During my time in seminary I took a leadership course taught by the late, great Howard Hendricks. As we studied the life of David, Hendricks shared a study he conducted with a group of men in full-time ministry who had fallen into a morally disqualifying sin.
At the time, I had only been a Christian for a few years, but unfortunately the subject was all too relevant. During my early days I had witnessed several men whom I loved and respected fall into serious sinful compromise. At one point in those days, the falls came so frequently I felt as if I was on the spiritual beach of Normandy watching buddies’ lives get blown apart all around me.
Fallen Soldiers of Christ
The study examined 246 men in full-time ministry who experienced moral failure within a two-year period. As far as Hendricks could discern, these full-time clergy were born-again followers of Jesus. Though they shared a common salvation, these men also shared a common feat of devastation; they had all, within 24 months of each other, been involved in an adulterous relationship.
After interviewing each man, Hendricks compiled four common characteristics of their lives:
- None of the men was involved in any kind of real personal accountability.
- Each of the men had all but ceased having a daily time of personal prayer, Bible reading, and worship.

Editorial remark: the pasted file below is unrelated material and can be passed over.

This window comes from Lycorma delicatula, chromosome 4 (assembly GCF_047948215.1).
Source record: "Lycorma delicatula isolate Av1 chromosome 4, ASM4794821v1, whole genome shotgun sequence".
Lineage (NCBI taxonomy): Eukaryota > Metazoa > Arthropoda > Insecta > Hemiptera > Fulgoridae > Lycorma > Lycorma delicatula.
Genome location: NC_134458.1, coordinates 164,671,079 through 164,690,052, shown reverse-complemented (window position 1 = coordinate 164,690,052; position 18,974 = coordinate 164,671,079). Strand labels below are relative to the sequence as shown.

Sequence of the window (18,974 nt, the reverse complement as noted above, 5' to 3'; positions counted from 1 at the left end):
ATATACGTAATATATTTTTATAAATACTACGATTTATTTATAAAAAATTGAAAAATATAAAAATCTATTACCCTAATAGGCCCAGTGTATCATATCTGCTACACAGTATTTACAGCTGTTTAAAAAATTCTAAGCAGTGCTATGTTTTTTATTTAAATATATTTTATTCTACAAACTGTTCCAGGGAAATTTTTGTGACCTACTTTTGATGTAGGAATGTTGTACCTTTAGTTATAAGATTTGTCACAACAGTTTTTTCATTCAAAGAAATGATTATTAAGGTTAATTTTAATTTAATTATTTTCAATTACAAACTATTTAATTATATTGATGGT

- More than 80 percent of the men became sexually involved with the other woman after spending significant time with her, often in counseling situations.
- Without exception, each of the 246 had been convinced that sort of fall “would never happen to me.”
As I reflect on this study, four lessons come to mind. These are applicable for pastors, plumbers, stay-at-home moms, and anyone else who seeks to follow Christ.
1. Sin thrives in isolation.
Satan lives in the darkness and longs to keep us there. Lies live best in the darkness. That’s why when God calls us to himself, he calls us into the church.
God has created the church to be many things, including a community of people who help each other fight sin and love him. He calls us into relationships where we speak truth to one another (Eph. 4:15, 25), confess sins to one another (James 5:16), and love each other enough to chase after each other if we stray (Matt. 18:10-20; Gal. 6:1-2; James 5:19-20).
Who knows you? I mean, who really knows you? Who not only has permission, but is currently acting upon that permission to ask you penetrating questions? Are you answering those questions honestly, or are you hiding details and painting over your sin to guard your image? Do not hide from God’s gracious aid of loving relationships.
2. If you flirt with sin, you will fall into sin.
Sin’s slope is slippery. The longer you walk along the edge of the abyss, the more likely that your foot will slip. The men in the study put themselves in dangerous situations again and again. They ignored the words of Solomon, who warned his sons to “keep your way far from her, and do not go near the door of her house” (Prov. 5:8).